Update 1205: This is where I begin to fear I've stepped through the looking glass, because it looks to me as though the BBC proposals would in fact reduce the value of accrued or earned benefits as well as new ones.

Here's the relevant excerpt from the BBC's booklet on the changes:

"If you choose to remain in the scheme for future service, benefits built up before 1 April 2011 will continue to increase to your retirement (or when you leave the BBC) in line with annual salary increases, limited to 1% each year.
 
"If you choose to join the DC (defined contribution) plan for future service you will become a 'deferred member' of the scheme and stop building up benefits in the scheme. The benefits you have built up will increase broadly in line with inflation to your retirement".

What that implies is that even members' so-called "earned" pension will only be up-rated between now and retirement at 1%, not at the inflation rate, if they stay in the scheme.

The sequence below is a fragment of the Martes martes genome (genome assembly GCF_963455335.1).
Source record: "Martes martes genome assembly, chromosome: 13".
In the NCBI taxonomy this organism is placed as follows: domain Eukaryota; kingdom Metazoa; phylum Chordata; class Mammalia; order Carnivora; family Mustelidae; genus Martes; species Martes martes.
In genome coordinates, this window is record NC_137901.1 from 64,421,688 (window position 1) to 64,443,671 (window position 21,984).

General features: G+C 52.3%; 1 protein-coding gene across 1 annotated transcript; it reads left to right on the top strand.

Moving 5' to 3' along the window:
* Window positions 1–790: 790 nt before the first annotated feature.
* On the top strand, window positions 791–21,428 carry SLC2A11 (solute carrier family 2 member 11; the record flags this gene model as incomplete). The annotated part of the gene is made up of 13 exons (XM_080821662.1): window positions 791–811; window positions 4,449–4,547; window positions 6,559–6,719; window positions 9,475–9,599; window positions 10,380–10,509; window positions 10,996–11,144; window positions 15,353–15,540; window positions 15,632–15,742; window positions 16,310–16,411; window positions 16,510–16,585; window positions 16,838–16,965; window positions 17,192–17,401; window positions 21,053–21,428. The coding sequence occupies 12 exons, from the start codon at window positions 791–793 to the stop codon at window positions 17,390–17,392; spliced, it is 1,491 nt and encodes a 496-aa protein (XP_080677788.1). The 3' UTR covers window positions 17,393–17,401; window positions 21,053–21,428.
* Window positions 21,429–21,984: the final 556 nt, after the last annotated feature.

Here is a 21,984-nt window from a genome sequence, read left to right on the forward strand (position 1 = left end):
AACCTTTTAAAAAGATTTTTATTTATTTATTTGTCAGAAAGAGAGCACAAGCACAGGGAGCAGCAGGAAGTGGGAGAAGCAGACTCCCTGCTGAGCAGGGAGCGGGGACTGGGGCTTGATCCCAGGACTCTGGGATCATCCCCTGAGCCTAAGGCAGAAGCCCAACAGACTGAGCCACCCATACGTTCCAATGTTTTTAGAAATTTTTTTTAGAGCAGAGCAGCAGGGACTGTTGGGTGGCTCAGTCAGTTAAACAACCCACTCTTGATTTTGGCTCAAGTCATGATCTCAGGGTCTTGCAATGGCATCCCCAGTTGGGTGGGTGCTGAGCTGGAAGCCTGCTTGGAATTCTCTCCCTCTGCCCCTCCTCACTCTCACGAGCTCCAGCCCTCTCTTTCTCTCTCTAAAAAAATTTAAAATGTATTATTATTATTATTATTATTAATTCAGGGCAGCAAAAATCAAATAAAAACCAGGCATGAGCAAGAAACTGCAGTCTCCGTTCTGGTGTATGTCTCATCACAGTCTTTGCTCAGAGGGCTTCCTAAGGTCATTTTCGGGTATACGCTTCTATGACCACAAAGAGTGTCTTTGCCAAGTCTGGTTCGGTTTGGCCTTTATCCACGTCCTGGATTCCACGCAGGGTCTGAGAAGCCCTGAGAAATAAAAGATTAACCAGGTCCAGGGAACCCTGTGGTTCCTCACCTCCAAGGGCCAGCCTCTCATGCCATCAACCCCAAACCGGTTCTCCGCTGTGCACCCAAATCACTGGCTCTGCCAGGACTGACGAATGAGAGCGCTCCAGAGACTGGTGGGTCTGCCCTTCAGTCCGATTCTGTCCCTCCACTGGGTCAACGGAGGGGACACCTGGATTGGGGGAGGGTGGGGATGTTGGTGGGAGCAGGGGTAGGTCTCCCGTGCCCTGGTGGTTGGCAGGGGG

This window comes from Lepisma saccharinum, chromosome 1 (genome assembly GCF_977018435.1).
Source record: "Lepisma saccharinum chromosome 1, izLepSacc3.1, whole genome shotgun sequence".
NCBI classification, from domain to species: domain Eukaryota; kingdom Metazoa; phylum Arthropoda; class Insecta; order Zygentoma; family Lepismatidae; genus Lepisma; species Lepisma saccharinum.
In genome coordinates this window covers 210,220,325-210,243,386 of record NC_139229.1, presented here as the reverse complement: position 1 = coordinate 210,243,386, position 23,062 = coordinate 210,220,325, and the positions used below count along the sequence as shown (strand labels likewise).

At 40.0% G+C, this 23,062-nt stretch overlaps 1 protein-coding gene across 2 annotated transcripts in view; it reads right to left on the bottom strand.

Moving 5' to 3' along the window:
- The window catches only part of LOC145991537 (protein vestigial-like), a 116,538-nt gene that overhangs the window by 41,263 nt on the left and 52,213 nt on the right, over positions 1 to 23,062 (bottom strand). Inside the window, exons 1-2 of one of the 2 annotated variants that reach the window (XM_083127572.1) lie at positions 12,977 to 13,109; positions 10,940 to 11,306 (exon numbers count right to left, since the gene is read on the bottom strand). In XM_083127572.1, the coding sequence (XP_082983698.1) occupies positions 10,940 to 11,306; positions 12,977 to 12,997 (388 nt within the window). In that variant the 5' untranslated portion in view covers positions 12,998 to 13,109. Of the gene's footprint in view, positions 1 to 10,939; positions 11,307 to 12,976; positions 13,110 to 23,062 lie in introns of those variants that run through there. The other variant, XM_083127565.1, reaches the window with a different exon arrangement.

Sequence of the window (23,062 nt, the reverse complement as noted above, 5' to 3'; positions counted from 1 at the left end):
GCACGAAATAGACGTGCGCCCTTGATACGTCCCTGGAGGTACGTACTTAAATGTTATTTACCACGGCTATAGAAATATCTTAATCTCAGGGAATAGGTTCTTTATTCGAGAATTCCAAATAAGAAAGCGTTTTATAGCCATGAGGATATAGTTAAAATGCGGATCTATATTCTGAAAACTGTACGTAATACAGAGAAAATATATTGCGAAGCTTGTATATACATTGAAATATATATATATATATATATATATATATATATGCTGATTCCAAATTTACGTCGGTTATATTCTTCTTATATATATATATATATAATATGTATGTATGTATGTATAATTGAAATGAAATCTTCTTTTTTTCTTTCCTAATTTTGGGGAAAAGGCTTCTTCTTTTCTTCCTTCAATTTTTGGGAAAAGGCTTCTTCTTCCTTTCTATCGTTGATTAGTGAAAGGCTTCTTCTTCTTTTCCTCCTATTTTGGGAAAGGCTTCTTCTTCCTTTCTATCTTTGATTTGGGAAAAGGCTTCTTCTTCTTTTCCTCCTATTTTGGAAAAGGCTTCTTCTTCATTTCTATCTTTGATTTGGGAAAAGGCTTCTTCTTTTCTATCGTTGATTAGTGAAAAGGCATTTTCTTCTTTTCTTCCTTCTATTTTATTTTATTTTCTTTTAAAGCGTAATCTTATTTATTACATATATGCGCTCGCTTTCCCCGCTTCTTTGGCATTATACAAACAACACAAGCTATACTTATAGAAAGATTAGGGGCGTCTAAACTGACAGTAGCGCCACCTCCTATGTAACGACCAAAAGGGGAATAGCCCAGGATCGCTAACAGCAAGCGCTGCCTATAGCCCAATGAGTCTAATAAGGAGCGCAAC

In other words, unless deflation sets in, there would be a real cut in the value not only of future entitlements but also of the pension that contributors had thought was earned and guaranteed.

It appears that only if members leave the scheme can they be certain that past benefits will be up-rated in line with inflation.

There appears therefore to be a big financial incentive for everyone to leave the scheme.

Some may see what the BBC has done as a way of effectively closing the scheme without saying that in so many words.

What is clear is that these reforms are not simple.

Comments

Page 1 of 3

  • Comment number 1.

    This is a familiar tale of modern times.